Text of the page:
Increased tension felt on the ground in Donetsk
[Sorry, the video for this story has expired, but you can still read the transcript below. ]
HARI SREENIVASAN: For more about this growing international crisis we’re joined now via Skype by Peter Leonard of the Associated Press. He’s in the eastern Ukrainian city of Donetsk, one of the key sites of the pro-Russian uprising.
So, Peter, what’s the situation on the ground where you are?
PETER LEONARD: Well, the situation some hundred kilometers from here in Slavyansk, which is the center of the armed insurgency that the Ukrainian government forces have continued operations to try and expunge anti-government forces from there. In the meantime, however, in various cities and towns across eastern Ukraine including in Donetsk itself the seizures of government offices continues unabated.
Only today, for instance, in Donetsk, a crowd of several hundred people stormed a military prosecutor’s office. We’ve seen similar such actions taking place in Donetsk and other places over the last few days and weeks.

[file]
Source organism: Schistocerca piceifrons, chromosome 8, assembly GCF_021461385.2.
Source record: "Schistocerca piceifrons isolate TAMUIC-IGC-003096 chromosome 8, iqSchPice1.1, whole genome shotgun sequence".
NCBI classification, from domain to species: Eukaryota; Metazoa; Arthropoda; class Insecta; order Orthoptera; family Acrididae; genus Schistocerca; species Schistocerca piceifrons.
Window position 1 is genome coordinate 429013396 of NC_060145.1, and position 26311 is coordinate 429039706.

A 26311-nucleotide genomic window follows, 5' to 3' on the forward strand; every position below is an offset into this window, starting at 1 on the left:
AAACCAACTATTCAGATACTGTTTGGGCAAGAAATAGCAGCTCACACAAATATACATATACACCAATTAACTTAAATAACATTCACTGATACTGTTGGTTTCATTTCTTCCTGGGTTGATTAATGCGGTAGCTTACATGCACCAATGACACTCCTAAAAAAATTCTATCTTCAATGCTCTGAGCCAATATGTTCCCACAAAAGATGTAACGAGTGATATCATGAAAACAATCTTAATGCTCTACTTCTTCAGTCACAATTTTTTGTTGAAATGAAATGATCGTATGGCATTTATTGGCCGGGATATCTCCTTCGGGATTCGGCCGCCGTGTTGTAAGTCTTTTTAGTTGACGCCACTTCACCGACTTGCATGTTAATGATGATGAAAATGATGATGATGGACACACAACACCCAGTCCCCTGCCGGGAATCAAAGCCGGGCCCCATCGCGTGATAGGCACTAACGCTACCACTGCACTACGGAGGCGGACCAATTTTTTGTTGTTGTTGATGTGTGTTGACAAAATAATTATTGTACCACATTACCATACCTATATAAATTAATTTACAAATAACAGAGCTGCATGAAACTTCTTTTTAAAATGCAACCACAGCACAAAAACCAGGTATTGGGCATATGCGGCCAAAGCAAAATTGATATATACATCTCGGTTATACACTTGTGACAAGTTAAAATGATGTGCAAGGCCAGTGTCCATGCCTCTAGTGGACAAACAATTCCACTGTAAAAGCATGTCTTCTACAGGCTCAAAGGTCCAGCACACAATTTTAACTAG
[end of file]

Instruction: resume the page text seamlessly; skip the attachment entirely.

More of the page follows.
HARI SREENIVASAN: Are you seeing the Ukrainian army push back?
PETER LEONARD: Well, it’s sort of a game of cat and mouse in a way. Every time the Ukrainian army looks poised to make serious incursions into the center of the armed insurgency, it sort of seems to take a step back or just hold its positions. So, it’s very hard to be specific about any exact dynamic. At the moment, it’s in this sort of rather tense balance, I would say.
HARI SREENIVASAN: Do they look like they’re here for the long haul in any sort of — are they setting up any sort of bunkers or perimeters? I mean the Ukrainian army.
PETER LEONARD: Yes, well, the Ukrainian army so far seems to be focusing its efforts on creating a security (inaudible) around the town of Slavyansk, which is a town of about 100,000 people. And that (inaudible) seems to have held pretty tight.
What’s unclear is whether they intend to actually make incursions into the town itself and attempt to restore it to government control. That we just have no clear picture about.
HARI SREENIVASAN: And you said there’s increased tension. Are the people in your town, in Donetsk, feeling like war is imminent?
PETER LEONARD: I think war might be overstating it, but there’s definitely a sense of permanent unrest that just hangs very heavily in the air. It might be a little bit too early to speak of war as such, but there’s certainly the feeling of instability is doing nobody any good.
HARI SREENIVASAN: All right, Peter Leonard of the Associated Press, joining us via Skype from Donetsk. Thank you so much.
PETER LEONARD: Thank you.